The July 10, 1966, march to City Hall(Chicago Tribune
from Soldier Field.
Dr. and Mrs. Coretta Scott King had visited Chicago and some of its suburban towns several times over the years, and in 1966 they even moved to Chicago to demonstrate the disparate conditions Black people were enduring under the tenure of Mayor Richard J. Daley. As part of the Chicago Freedom Movement, Dr. King urged Black voters to come out in droves and challenge the Democratic machine, controlled by Richard J. Daley. He decried white supremacy and Northern racism. He urged challenges to the Chicago power structure, better schools, housing, representation in government, everything. He also espoused Black pride and support for Black businesses, though he also criticized the nascent Black Power movement. Much like his namesake, Dr. King even presented his demands in person at City Hall, first by taping them to one of the outer doors, and then the following day in person to Mayor Daley, who was enraged by the campaign.
In the long run, despite the problems Black Chicagoans still face, things did change for the better from the status quo just over 50 years, and for lifelong and longtime Black Chicagoans now in their 70s and 80s, the changes were visible and measurable. Here are a few articles about the struggles Dr. King faced, his actions during that tough summer and year, and some of the changes that did happen. Also, I've posted an image from the speech he gave (readers can find the entire speech at the King Center's site), in which he uses the phrase "the fierce urgency of now." It is one of his memorable lines, and as applicable today as then or ever. (I'd also note that, in light of the ongoing crises Puerto Rico faces, it is notable that he mentions Puerto Ricans and the discrimination they face in Chicago in the speech's final paragraph.)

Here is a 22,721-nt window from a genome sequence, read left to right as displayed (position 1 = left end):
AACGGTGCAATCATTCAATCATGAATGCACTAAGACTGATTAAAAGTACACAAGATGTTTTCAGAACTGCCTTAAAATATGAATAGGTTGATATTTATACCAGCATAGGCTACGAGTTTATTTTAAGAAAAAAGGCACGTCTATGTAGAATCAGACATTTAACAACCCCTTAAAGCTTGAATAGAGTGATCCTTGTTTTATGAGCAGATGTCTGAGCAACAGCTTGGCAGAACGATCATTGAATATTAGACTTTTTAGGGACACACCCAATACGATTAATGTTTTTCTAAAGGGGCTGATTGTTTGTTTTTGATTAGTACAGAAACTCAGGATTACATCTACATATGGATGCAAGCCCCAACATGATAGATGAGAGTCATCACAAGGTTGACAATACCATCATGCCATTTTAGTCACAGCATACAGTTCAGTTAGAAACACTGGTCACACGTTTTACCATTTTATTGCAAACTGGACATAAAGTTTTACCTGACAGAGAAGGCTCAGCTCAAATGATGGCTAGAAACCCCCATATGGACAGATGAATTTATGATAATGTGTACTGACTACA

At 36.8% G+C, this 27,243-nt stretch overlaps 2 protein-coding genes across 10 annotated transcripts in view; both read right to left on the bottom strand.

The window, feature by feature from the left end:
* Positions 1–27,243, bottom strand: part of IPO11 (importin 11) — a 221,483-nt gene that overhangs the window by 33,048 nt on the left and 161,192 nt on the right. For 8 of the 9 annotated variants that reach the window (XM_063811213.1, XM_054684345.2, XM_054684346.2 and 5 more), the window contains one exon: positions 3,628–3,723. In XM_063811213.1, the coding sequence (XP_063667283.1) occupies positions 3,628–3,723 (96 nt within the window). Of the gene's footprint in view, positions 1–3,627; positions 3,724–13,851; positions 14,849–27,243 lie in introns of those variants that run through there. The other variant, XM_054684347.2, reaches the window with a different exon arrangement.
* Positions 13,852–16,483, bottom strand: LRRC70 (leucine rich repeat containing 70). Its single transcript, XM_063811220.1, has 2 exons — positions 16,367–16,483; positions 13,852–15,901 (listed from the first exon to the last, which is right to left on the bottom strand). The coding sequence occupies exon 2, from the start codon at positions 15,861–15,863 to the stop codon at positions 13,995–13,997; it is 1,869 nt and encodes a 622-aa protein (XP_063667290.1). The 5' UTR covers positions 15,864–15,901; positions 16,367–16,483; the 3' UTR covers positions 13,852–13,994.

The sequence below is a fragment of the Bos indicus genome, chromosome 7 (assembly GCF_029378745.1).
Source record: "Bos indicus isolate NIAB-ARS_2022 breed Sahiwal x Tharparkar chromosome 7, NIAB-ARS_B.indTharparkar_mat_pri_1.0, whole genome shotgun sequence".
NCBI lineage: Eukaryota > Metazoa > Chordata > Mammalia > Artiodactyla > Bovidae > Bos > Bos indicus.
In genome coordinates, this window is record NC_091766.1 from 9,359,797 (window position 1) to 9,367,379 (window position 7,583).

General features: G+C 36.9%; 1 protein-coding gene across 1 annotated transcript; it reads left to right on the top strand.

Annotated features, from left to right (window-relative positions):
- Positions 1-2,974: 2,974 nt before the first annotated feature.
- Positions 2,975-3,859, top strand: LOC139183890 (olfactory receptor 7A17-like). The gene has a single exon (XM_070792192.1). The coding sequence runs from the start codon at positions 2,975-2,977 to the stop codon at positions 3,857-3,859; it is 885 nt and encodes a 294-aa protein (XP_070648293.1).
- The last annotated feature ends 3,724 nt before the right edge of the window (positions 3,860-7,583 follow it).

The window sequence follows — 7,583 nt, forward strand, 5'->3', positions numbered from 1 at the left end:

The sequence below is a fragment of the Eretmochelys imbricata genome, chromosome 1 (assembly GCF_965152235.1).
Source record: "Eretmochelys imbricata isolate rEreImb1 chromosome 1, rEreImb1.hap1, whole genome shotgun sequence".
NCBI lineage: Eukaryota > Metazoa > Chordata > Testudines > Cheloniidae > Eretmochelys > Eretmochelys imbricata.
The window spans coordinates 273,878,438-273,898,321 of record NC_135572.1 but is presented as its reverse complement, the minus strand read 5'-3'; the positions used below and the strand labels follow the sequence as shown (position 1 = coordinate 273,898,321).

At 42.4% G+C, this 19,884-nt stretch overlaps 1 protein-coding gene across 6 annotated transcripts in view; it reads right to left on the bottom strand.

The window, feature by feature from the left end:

Chicago Tribune: "50 Years Ago Today: MLK Jr.'s speech at Soldier's Field, march to City Hall with demands for Daley"
Chicago Tribune: "Martin Luther King in Chicago"
WGNTV: "Web Extras: Martin Luther King and the 1966 Chicago Freedom Movement"
Chicago Magazine: "The Longest March"
|From Dr. King's Chicago Freedom|
Movement Speech (courtesy of the King Center)